CNBC reported on Wednesday that Bear Stearns had hired several outside law firms as it braces for investor litigation. It said the Wall Street firm had hired WilmerHale to represent it before the U.S. Securities and Exchange Commission and shareholders, another to represent the board of directors and audit committee and another to represent the funds themselves.

Bear Stearns did not respond to requests for comment on potential litigation or its legal strategy.

All Mortgage Tranches Take a Hit

You have to pity the investors that were locked in all the way back in February. A history of the Bear Stearns saga can be found in Bear Tracks & CDOs and A Bear's Bath. Essentially Bear Stearns bet the farm (or rather its investor's farms) by making extremely risky leveraged bets with customers' money then locking them in. Had investors been able to bail in February they might have gotten 70% on the dollar. It's hard to say. What is not hard to say is they would have gotten considerably more than zero cents on the dollar.

Subprime Well Contained to All 15 ABX Indexes

This morning, just as a Bloomberg headline scrolled by reporting that Merrill Lynch's (MER) CFO is assuring everyone that the Bear Stearns (BSC) subprime issues are "limited" and "well under control," we happened across another story noting that all 15 of the ABX Indexes - indexes made up of credit default swaps on subprime mortgage bonds with ratings from AAA to BBB- fell to record lows yesterday. All 15. Record lows.

Oh, but it's not just the ABX indexes under pressure. According to Bloomberg the CDX North America Investment-Grade Index of 125 companies was up big as well. An increase in the index suggests deterioration in the perception of credit quality. Corporate credit quality.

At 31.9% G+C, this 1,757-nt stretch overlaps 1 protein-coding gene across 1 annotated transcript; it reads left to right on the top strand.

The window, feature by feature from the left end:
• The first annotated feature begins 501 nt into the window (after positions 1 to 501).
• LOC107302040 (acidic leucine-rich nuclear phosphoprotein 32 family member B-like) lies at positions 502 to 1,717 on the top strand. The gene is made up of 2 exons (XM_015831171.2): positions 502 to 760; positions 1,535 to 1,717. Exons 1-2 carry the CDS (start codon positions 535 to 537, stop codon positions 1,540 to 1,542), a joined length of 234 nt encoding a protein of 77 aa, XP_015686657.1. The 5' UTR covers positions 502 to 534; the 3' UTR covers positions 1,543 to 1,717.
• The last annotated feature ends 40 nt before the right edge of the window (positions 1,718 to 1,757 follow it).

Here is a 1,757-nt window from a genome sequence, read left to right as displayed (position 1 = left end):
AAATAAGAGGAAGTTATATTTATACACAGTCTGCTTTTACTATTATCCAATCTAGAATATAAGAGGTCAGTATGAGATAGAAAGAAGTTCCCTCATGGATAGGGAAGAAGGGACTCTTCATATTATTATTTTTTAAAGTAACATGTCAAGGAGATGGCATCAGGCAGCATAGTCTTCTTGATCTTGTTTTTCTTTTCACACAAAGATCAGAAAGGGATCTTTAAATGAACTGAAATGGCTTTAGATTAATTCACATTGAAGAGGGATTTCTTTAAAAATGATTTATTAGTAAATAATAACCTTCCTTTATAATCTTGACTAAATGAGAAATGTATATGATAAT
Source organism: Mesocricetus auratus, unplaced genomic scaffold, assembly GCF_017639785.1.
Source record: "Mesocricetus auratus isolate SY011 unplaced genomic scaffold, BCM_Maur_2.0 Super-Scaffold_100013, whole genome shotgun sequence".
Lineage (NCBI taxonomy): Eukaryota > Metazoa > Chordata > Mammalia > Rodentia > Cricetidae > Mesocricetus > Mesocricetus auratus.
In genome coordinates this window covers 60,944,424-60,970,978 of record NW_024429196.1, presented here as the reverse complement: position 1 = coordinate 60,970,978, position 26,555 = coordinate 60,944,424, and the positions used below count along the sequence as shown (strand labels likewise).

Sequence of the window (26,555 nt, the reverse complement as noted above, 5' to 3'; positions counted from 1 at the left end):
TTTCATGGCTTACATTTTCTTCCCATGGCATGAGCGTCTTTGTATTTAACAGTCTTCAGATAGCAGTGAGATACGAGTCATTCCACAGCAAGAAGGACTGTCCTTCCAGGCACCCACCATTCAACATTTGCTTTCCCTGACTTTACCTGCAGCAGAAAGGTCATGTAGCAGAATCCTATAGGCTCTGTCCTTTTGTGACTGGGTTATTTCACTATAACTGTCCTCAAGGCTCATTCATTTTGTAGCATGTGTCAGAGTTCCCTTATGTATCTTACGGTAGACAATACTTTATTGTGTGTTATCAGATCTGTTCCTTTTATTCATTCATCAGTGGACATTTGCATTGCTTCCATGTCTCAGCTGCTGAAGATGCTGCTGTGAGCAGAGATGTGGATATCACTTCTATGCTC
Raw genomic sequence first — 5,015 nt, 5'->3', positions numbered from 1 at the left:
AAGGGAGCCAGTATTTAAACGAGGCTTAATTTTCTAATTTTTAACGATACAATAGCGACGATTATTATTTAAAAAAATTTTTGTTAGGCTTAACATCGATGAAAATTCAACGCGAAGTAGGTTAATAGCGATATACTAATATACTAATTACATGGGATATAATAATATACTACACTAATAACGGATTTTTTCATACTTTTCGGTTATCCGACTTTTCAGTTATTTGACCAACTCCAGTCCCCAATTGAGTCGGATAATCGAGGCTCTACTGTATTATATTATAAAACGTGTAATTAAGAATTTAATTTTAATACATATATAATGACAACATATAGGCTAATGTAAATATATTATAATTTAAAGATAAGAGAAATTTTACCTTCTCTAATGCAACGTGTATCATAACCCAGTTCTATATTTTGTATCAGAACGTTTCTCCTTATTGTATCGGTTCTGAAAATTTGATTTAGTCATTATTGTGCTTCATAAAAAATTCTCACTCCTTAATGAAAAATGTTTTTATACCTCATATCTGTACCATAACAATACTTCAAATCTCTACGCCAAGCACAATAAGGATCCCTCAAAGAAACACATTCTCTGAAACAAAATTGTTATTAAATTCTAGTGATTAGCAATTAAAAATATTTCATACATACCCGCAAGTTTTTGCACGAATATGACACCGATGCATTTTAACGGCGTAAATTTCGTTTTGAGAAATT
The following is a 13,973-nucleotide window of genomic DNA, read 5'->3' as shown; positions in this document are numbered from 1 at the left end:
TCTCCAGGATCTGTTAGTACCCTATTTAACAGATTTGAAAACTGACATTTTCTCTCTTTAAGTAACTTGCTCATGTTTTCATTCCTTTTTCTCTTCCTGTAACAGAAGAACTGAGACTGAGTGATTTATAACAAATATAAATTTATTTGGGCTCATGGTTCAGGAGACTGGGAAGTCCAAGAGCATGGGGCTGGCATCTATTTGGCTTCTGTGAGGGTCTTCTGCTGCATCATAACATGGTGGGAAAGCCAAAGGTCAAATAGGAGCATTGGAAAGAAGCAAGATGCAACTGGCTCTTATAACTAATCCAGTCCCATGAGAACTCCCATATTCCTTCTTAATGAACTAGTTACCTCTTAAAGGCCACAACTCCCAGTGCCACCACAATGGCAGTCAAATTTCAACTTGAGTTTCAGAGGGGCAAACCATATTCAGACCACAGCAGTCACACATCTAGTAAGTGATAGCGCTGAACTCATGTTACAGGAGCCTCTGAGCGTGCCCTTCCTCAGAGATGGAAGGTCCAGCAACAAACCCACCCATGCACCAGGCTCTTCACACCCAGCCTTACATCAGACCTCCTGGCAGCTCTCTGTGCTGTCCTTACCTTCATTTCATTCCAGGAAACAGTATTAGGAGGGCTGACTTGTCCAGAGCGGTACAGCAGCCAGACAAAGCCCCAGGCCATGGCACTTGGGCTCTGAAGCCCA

If man is not to do more harm than good in his efforts to improve the social order, he will have to learn that in this, as in all other fields where essential complexity of an organized kind prevails, he cannot acquire the full knowledge which would make mastery of the events possible. He will therefore have to use what knowledge he can achieve, not to shape the results as the craftsman shapes his handiwork, but rather to cultivate a growth by providing the appropriate environment, in the manner in which the gardener does this for his plants.
Friedrich Hayek

Five Things You Need to Know (and what it means)!

The largest issue (for now) in the subprime (and growing Alt-A) space is leverage employed by hedge funds. The two Bear Stearns funds that blew up were obviously highly-levered. So it doesn't take much of a haircut to produce stunning losses. But what about us normal folks? Is this going to hit my 401k? Are my stock investments at risk?

Moody's Says It Is Taking Hit

Moody's Investors Service says it is paying a high price for its tough stance on lax lending standards for commercial mortgage-backed securities.

In a new report that assesses the status of the market, the Moody's Corp. unit said it was passed over and not hired for 75% of the commercial mortgage-backed securities rating assignments issued in the past few months as a result of its requirement that issuers add an extra layer of credit enhancement. Moody's said issuers are "rating shopping" -- meaning they were hiring competitors that would hand out higher ratings on securities.

Understanding CIBC's subprime mortgage exposure

CIBC is having trouble assuaging investors who fear yet another cock-up from the accident-prone bank.

This time it's over its dealings in the U.S. subprime market. Media reports, leaning heavily on hedge fund managers, suggest the bank is whistling its way to a massive haircut on some investments in collateralized debt obligations (CDOs).

Nonsense, says the bank, beyond which it fails to mount a convincing defence.

Truth is, not even the bank knows what's in store for its subprime deals. CDOs are extremely complex to value.

$2 trillion in securitized real estate loans

"I just happened across some "interesting" data in the current H8 Fed report. A new entry suddenly appeared in line 34 (almost at the bottom) of the most recent report called "Securitized real estate loans".

The balance, under the section called "Large Domestically Chartered Banks", is blank in all prior weeks that I've searched and this week its $1.211 trillion... as if by magic.